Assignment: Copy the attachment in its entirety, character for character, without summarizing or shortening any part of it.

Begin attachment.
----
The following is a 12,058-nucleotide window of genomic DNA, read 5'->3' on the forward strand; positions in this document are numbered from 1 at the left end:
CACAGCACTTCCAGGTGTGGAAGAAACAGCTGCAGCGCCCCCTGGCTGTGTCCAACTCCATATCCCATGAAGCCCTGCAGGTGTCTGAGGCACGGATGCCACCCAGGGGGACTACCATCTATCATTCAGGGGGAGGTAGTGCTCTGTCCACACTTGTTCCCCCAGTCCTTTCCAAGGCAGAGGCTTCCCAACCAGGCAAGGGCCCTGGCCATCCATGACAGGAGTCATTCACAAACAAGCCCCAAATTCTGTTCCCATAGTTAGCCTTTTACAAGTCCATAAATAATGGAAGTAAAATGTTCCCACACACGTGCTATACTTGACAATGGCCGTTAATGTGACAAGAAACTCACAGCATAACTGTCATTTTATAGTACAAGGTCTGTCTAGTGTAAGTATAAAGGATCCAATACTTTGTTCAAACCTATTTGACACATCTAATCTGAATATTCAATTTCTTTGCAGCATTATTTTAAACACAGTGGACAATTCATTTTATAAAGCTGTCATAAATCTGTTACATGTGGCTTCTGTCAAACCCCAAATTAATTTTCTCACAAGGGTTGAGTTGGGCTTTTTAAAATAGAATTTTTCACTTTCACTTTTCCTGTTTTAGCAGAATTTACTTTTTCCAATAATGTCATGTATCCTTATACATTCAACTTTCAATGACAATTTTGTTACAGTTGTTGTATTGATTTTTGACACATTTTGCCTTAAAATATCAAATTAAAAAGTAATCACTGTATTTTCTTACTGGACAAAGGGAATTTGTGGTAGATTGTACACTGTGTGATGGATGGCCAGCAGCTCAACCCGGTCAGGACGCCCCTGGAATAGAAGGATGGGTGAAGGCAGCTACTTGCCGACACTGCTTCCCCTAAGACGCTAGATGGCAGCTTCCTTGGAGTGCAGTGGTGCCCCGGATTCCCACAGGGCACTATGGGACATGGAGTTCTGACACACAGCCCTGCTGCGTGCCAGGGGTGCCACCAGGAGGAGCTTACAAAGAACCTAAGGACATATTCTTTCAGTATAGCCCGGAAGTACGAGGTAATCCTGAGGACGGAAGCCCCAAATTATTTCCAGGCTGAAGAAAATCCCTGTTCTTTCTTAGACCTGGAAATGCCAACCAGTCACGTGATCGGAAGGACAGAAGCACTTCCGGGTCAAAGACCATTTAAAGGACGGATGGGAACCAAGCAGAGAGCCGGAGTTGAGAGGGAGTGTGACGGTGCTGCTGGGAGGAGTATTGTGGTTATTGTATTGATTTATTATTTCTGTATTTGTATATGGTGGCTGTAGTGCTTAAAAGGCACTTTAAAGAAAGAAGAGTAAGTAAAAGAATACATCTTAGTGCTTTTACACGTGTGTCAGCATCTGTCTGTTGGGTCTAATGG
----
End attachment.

The following is a 12,058-nucleotide window of genomic DNA, read 5'->3' on the forward strand; positions in this document are numbered from 1 at the left end:
CACAGCACTTCCAGGTGTGGAAGAAACAGCTGCAGCGCCCCCTGGCTGTGTCCAACTCCATATCCCATGAAGCCCTGCAGGTGTCTGAGGCACGGATGCCACCCAGGGGGACTACCATCTATCATTCAGGGGGAGGTAGTGCTCTGTCCACACTTGTTCCCCCAGTCCTTTCCAAGGCAGAGGCTTCCCAACCAGGCAAGGGCCCTGGCCATCCATGACAGGAGTCATTCACAAACAAGCCCCAAATTCTGTTCCCATAGTTAGCCTTTTACAAGTCCATAAATAATGGAAGTAAAATGTTCCCACACACGTGCTATACTTGACAATGGCCGTTAATGTGACAAGAAACTCACAGCATAACTGTCATTTTATAGTACAAGGTCTGTCTAGTGTAAGTATAAAGGATCCAATACTTTGTTCAAACCTATTTGACACATCTAATCTGAATATTCAATTTCTTTGCAGCATTATTTTAAACACAGTGGACAATTCATTTTATAAAGCTGTCATAAATCTGTTACATGTGGCTTCTGTCAAACCCCAAATTAATTTTCTCACAAGGGTTGAGTTGGGCTTTTTAAAATAGAATTTTTCACTTTCACTTTTCCTGTTTTAGCAGAATTTACTTTTTCCAATAATGTCATGTATCCTTATACATTCAACTTTCAATGACAATTTTGTTACAGTTGTTGTATTGATTTTTGACACATTTTGCCTTAAAATATCAAATTAAAAAGTAATCACTGTATTTTCTTACTGGACAAAGGGAATTTGTGGTAGATTGTACACTGTGTGATGGATGGCCAGCAGCTCAACCCGGTCAGGACGCCCCTGGAATAGAAGGATGGGTGAAGGCAGCTACTTGCCGACACTGCTTCCCCTAAGACGCTAGATGGCAGCTTCCTTGGAGTGCAGTGGTGCCCCGGATTCCCACAGGGCACTATGGGACATGGAGTTCTGACACACAGCCCTGCTGCGTGCCAGGGGTGCCACCAGGAGGAGCTTACAAAGAACCTAAGGACATATTCTTTCAGTATAGCCCGGAAGTACGAGGTAATCCTGAGGACGGAAGCCCCAAATTATTTCCAGGCTGAAGAAAATCCCTGTTCTTTCTTAGACCTGGAAATGCCAACCAGTCACGTGATCGGAAGGACAGAAGCACTTCCGGGTCAAAGACCATTTAAAGGACGGATGGGAACCAAGCAGAGAGCCGGAGTTGAGAGGGAGTGTGACGGTGCTGCTGGGAGGAGTATTGTGGTTATTGTATTGATTTATTATTTCTGTATTTGTATATGGTGGCTGTAGTGCTTAAAAGGCACTTTAAAGAAAGAAGAGTAAGTAAAAGAATACATCTTAGTGCTTTTACACGTGTGTCAGCATCTGTCTGTTGGGTCTAATGG